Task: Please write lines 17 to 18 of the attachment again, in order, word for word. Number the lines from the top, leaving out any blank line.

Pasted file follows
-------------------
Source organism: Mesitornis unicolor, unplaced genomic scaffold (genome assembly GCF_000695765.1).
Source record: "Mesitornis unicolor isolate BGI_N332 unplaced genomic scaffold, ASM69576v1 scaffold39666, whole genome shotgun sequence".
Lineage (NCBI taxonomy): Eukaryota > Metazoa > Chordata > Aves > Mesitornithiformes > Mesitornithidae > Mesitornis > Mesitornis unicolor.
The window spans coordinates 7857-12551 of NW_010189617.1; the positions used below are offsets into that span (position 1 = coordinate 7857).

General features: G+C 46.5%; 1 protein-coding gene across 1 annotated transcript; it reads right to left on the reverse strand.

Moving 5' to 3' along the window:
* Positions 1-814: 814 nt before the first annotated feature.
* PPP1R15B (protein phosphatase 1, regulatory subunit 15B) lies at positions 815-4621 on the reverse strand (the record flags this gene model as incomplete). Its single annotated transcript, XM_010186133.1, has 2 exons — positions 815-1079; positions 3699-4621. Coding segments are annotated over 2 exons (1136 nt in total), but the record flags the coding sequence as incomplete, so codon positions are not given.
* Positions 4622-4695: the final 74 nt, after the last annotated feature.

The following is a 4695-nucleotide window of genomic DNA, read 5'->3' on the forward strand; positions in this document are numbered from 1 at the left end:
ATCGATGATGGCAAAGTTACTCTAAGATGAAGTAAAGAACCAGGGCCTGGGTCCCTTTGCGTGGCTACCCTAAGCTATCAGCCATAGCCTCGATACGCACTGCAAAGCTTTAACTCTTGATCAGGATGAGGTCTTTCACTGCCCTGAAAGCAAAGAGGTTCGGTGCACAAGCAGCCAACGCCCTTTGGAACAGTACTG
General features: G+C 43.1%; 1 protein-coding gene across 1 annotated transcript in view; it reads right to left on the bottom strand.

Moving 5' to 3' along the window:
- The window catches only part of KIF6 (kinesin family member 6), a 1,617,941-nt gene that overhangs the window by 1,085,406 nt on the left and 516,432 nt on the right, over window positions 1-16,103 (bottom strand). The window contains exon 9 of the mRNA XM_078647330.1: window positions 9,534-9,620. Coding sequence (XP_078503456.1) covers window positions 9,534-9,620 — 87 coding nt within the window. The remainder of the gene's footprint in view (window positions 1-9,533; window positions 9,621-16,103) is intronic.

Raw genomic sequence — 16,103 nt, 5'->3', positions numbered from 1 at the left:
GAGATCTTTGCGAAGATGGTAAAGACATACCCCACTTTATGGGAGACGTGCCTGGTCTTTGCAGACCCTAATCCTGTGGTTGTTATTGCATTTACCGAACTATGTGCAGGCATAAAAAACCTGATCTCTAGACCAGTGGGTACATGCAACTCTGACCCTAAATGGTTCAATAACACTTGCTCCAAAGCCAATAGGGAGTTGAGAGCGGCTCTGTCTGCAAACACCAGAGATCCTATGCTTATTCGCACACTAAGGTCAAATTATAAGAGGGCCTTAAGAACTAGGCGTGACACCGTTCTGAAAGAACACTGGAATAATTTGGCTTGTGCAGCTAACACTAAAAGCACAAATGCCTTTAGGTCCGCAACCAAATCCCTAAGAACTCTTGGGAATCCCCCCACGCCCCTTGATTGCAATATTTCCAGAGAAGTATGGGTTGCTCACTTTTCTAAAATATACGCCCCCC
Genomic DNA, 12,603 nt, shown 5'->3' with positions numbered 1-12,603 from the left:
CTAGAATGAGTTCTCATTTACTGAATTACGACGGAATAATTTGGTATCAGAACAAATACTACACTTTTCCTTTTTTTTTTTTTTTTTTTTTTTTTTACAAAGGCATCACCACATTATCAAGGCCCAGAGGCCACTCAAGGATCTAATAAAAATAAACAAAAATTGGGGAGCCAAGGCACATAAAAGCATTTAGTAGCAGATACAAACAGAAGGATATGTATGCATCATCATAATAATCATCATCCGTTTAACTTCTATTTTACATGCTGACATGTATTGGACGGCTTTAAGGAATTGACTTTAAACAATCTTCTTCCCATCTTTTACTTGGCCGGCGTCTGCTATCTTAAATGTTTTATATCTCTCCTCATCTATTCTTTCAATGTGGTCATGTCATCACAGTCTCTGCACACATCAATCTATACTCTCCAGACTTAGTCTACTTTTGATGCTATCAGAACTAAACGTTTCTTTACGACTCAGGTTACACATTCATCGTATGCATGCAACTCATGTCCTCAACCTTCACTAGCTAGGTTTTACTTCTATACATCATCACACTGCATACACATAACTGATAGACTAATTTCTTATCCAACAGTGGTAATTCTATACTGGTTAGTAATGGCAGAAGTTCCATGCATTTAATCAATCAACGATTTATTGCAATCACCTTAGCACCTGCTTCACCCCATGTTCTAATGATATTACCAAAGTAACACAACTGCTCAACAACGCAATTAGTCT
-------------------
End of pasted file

Genomic DNA, 12,603 nt, shown 5'->3' with positions numbered 1-12,603 from the left:
CTAGAATGAGTTCTCATTTACTGAATTACGACGGAATAATTTGGTATCAGAACAAATACTACACTTTTCCTTTTTTTTTTTTTTTTTTTTTTTTTTACAAAGGCATCACCACATTATCAAGGCCCAGAGGCCACTCAAGGATCTAATAAAAATAAACAAAAATTGGGGAGCCAAGGCACATAAAAGCATTTAGTAGCAGATACAAACAGAAGGATATGTATGCATCATCATAATAATCATCATCCGTTTAACTTCTATTTTACATGCTGACATGTATTGGACGGCTTTAAGGAATTGACTTTAAACAATCTTCTTCCCATCTTTTACTTGGCCGGCGTCTGCTATCTTAAATGTTTTATATCTCTCCTCATCTATTCTTTCAATGTGGTCATGTCATCACAGTCTCTGCACACATCAATCTATACTCTCCAGACTTAGTCTACTTTTGATGCTATCAGAACTAAACGTTTCTTTACGACTCAGGTTACACATTCATCGTATGCATGCAACTCATGTCCTCAACCTTCACTAGCTAGGTTTTACTTCTATACATCATCACACTGCATACACATAACTGATAGACTAATTTCTTATCCAACAGTGGTAATTCTATACTGGTTAGTAATGGCAGAAGTTCCATGCATTTAATCAATCAACGATTTATTGCAATCACCTTAGCACCTGCTTCACCCCATGTTCTAATGATATTACCAAAGTAACACAACTGCTCAACAACGCAATTAGTCT